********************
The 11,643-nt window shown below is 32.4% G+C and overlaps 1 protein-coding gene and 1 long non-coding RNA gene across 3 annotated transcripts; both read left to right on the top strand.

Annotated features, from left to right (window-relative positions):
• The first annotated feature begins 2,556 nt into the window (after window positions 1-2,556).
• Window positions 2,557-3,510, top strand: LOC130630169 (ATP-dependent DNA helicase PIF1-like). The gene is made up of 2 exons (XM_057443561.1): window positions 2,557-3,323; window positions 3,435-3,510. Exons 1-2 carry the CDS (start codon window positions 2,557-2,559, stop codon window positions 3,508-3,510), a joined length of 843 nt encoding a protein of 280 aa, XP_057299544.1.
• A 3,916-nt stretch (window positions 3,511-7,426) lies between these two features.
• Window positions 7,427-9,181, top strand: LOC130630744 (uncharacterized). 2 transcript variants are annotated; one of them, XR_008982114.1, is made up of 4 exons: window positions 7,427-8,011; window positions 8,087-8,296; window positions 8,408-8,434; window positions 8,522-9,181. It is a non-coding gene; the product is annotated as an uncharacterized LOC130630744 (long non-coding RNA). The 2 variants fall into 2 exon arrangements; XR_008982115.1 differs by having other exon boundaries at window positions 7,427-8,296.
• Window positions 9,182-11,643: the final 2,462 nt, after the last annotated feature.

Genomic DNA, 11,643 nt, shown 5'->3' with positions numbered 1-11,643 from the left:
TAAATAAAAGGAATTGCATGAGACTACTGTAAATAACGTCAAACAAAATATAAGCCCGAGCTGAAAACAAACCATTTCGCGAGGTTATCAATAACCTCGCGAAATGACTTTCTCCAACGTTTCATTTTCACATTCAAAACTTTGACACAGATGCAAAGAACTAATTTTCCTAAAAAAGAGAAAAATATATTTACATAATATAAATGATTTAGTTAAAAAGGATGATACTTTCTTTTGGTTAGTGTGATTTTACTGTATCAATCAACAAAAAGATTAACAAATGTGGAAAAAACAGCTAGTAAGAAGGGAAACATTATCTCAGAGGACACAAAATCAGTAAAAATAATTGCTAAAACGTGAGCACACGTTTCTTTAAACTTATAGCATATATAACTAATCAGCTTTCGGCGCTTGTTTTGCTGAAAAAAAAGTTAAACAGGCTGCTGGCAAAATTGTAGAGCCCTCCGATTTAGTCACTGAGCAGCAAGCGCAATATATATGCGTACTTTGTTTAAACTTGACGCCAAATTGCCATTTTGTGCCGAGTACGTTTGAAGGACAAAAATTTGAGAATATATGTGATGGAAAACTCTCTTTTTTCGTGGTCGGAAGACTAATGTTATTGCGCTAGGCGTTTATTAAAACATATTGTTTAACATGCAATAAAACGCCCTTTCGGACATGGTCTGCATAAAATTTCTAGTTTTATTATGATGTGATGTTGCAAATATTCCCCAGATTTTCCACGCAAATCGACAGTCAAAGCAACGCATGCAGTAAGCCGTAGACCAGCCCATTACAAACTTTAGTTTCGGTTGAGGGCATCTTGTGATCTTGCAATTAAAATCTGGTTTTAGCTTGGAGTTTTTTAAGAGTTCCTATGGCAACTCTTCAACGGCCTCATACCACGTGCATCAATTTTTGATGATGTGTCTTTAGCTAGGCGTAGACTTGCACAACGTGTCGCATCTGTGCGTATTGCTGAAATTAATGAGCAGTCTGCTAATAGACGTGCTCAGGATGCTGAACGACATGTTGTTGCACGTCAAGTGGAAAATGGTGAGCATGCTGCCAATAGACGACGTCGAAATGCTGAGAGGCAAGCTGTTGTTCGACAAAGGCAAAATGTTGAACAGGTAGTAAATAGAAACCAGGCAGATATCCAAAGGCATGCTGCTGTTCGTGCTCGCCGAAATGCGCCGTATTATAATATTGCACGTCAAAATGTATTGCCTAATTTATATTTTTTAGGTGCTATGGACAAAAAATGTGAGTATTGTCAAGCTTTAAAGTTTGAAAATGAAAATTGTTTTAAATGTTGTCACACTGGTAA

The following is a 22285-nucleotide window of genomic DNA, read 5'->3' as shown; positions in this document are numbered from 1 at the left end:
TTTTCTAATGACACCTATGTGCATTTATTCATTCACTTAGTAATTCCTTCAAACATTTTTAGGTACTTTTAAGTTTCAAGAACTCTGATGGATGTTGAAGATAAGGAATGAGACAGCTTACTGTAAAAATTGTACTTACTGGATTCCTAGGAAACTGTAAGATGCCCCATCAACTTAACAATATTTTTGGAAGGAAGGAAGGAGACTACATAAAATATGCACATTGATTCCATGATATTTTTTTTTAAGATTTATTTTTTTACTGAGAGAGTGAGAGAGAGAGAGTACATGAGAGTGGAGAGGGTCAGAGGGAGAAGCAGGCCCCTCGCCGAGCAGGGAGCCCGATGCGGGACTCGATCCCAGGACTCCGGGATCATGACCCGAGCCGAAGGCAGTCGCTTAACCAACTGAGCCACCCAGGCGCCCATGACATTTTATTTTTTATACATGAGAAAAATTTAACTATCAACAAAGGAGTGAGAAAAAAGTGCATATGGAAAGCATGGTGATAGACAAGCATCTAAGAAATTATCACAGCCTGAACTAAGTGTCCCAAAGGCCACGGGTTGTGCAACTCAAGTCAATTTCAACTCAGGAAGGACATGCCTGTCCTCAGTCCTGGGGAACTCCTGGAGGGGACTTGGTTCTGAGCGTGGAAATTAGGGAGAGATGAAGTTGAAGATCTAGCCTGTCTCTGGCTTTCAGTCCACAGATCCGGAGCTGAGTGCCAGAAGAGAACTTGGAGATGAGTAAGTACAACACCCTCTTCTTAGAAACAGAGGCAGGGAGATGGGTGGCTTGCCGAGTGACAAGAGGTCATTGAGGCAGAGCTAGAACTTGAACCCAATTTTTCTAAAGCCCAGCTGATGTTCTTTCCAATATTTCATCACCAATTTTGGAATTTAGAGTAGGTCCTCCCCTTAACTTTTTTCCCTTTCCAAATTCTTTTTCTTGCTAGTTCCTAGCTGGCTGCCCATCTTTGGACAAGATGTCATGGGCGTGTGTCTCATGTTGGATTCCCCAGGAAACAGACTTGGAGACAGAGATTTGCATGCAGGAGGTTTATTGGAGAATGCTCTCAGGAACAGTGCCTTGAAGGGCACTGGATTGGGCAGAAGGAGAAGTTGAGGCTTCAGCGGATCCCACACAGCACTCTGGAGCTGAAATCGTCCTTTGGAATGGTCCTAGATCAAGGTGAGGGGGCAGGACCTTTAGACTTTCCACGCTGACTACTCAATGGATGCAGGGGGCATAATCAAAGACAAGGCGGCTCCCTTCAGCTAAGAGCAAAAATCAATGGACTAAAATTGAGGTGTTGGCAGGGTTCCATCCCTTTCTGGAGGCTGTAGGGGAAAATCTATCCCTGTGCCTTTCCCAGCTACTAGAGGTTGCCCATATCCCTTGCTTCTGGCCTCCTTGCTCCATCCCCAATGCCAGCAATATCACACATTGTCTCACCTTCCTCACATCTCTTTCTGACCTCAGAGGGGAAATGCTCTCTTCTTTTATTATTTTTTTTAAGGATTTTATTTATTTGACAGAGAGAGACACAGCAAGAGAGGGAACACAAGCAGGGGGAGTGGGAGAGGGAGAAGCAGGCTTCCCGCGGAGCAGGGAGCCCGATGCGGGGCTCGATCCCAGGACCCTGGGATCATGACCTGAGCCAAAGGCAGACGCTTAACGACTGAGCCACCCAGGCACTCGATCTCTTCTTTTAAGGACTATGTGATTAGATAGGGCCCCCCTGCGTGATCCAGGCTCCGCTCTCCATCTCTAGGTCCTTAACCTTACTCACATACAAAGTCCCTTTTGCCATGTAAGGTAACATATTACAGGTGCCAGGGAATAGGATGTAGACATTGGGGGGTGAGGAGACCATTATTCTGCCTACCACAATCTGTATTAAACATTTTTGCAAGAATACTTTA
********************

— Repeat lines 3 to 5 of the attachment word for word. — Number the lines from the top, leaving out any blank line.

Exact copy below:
• The first annotated feature begins 2,556 nt into the window (after window positions 1-2,556).
• Window positions 2,557-3,510, top strand: LOC130630169 (ATP-dependent DNA helicase PIF1-like). The gene is made up of 2 exons (XM_057443561.1): window positions 2,557-3,323; window positions 3,435-3,510. Exons 1-2 carry the CDS (start codon window positions 2,557-2,559, stop codon window positions 3,508-3,510), a joined length of 843 nt encoding a protein of 280 aa, XP_057299544.1.
• A 3,916-nt stretch (window positions 3,511-7,426) lies between these two features.